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Memorandum for the Secretary of War
October 29, 1942 [Washington, D.C.]
With reference to your press conference this morning and the recent and present Press controversy as to MacArthur and his New Guinea operation, and Ghormley and the Solomons operation:
General Surles has a statement I would like you to make as to the decision for the Solomons operation.1
The messages of the past few weeks, and particularly those of the last two days, would indicate clearly that MacArthur has cooperated in every conceivable way with Ghormley and Halsey. The messages of this morning are proof positive of this cooperation. On his own initiative, MacArthur releases 155 guns to Harmon. He has proceeded at top speed with plans to reinforce Halsey with P-38 planes under conditions that are highly dangerous to the pilots. In turn Halsey proposes sending his B-24’s on to MacArthur, and MacArthur instead of accepting gives Halsey a frank statement of how long it will be before they can be placed in operation from New Guinea.
Certainly in the air operations against Rabaul and the Shortlands—both difficult operations to carry out, involving long flights and no fighter coverage—MacArthur’s command has “shot the works” so far as it is possible to manage.
While details as stated above could not be given to the Press, nevertheless I think MacArthur and Halsey should be given credit for genuine coordination as distinguished from mere cooperation.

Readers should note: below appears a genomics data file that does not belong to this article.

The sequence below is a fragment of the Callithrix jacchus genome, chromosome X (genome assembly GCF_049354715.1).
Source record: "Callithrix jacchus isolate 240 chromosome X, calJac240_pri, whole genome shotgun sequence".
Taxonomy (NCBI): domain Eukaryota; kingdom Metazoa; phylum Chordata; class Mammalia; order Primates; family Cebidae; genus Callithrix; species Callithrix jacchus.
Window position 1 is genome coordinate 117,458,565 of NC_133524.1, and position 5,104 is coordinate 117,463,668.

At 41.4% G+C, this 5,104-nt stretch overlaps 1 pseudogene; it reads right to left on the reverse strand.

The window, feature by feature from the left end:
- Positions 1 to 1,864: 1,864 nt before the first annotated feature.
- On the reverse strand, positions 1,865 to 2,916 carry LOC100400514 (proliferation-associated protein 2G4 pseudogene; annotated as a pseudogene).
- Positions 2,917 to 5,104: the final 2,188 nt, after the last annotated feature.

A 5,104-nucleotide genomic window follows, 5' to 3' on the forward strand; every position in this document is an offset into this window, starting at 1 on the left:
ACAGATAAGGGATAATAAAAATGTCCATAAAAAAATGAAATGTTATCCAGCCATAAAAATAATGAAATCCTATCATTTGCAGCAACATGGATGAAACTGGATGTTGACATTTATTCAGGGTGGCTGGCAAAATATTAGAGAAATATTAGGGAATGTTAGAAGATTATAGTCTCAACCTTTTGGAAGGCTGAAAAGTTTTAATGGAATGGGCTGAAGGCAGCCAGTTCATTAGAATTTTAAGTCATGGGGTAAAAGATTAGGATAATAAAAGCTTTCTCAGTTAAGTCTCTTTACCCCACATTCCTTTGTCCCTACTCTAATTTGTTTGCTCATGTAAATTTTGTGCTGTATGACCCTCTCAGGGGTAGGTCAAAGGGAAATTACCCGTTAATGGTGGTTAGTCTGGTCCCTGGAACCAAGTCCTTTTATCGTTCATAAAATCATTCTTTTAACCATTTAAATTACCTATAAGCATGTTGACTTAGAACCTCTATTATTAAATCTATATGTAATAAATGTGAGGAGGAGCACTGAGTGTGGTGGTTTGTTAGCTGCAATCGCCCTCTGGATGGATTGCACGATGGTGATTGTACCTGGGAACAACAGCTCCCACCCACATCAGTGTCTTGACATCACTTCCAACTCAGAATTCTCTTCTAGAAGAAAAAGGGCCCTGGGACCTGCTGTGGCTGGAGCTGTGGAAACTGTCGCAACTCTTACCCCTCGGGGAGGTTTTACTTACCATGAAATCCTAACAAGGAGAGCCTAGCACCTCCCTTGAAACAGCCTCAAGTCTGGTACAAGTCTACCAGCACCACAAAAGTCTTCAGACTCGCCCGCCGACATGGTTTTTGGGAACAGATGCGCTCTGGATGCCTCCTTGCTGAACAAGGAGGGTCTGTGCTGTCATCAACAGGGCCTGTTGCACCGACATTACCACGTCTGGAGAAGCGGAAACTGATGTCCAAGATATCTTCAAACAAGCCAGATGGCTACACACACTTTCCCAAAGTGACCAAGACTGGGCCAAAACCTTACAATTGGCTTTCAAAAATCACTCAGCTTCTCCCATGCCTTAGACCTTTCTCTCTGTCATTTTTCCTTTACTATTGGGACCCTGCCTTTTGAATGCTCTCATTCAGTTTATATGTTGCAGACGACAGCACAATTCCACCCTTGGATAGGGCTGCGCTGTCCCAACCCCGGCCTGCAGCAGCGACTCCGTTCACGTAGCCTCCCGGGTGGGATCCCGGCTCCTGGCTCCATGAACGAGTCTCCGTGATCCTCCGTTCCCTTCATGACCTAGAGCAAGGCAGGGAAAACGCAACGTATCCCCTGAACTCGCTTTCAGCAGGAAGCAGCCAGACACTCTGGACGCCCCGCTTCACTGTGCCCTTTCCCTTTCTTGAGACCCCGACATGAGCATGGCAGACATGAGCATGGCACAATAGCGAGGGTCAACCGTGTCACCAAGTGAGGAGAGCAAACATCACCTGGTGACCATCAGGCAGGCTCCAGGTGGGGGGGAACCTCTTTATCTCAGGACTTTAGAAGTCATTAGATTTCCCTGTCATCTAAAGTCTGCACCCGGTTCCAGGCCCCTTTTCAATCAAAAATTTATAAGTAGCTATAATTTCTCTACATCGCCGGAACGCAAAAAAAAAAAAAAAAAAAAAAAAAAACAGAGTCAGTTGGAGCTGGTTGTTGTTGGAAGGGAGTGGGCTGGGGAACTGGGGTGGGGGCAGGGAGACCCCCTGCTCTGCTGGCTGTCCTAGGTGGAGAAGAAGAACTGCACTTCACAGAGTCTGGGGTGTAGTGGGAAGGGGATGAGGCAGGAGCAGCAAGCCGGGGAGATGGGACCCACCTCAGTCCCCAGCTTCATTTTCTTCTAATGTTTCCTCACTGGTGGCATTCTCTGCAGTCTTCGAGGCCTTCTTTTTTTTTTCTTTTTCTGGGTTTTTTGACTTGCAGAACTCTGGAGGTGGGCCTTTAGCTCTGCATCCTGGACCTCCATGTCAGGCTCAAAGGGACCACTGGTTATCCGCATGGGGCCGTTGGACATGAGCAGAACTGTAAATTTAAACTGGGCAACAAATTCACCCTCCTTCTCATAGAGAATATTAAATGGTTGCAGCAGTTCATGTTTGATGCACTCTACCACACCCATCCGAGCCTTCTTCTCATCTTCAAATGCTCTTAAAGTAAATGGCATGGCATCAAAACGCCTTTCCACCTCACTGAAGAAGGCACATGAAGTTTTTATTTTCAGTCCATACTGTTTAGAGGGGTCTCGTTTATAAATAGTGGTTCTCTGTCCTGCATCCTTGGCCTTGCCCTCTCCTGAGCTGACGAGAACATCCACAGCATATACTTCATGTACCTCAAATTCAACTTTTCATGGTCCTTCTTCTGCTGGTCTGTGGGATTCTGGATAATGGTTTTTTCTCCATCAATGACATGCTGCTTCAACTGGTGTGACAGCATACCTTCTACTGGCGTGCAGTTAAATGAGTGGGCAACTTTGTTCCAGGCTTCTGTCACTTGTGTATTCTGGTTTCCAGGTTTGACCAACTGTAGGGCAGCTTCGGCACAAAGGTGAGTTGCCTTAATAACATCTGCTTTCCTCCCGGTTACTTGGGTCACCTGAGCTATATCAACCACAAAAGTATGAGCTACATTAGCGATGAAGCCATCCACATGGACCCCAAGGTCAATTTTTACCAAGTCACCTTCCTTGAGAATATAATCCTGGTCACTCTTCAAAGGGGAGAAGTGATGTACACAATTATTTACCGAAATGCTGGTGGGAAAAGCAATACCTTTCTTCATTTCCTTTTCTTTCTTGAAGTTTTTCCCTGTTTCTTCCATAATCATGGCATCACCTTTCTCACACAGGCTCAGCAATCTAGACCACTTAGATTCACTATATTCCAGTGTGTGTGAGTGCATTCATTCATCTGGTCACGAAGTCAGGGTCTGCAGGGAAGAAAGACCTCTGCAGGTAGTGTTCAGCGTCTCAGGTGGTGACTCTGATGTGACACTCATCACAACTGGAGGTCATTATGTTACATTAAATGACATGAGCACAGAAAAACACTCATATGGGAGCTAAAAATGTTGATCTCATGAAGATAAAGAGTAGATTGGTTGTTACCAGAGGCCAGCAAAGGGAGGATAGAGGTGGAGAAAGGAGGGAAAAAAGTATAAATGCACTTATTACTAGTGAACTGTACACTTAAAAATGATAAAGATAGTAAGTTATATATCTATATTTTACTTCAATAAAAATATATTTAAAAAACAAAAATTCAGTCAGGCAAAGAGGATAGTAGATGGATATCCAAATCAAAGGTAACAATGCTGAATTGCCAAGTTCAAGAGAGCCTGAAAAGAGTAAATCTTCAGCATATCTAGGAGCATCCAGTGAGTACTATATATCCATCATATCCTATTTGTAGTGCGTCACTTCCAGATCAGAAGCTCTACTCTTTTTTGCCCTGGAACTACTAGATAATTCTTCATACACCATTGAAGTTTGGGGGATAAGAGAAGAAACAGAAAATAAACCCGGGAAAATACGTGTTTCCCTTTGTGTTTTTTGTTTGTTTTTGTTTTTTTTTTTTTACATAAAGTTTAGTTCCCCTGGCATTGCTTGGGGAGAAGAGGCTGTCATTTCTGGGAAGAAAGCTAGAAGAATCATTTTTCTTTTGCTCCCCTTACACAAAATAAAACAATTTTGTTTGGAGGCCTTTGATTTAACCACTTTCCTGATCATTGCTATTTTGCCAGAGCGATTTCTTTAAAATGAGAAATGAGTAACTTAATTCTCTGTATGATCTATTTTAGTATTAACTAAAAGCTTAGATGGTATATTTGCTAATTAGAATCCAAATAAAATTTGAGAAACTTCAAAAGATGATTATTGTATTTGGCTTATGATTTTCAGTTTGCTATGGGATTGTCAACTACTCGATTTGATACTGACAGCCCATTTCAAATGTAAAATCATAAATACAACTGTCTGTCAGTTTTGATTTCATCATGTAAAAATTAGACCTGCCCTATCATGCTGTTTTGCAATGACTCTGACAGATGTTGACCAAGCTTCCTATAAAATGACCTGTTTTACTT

One further fact is involved, but I am doubtful as to whether or not it would be wise for you to comment on it. I refer to the boundary set between MacArthur’s area and Ghormley’s or Halsey’s. The initial decision last spring, which divorced New Caledonia and New Zealand from the Australian area, was made on the urgent recommendation of Admiral King and the delay in defining MacArthur’s area came through the necessity of getting agreements from the Australian Government as to the character of MacArthur’s command and also agreements from the New Zealand and Australian Governments as to the division line—they having previously acted together in proposing an American overall command. As I recall, most of the delay came from negotiations to secure Australian agreement to the limiting terms of MacArthur’s command.
The more recent Press and radio debate relates to the Solomons operation with regard to boundaries, the implication being that the President, fearing MacArthur’s political future, decided to limit his sphere of activity. Whether or not this should be commented on by you you can judge much better than I can, but I doubt if the President even knew of the subdivision as made, at the time it was made.2
The Navy wanted the three operations, of which the Tulagi landing was to be the first, all by Ghormley. I declined to accept this proposal as the basis for the directive. I was in agreement with the Navy that the Tulagi should be the first to be undertaken. As a matter of fact we pressed the Navy to do this immediately after Midway and urged them to start it at an earlier date than they did. There was no proposition by us to launch the New Guinea operation first. We thought it much more important to prevent the Japanese from getting into air operations from the Guadalcanal field. Once that field was captured and our position in that region consolidated, command passed to MacArthur and the New Guinea operation would have followed.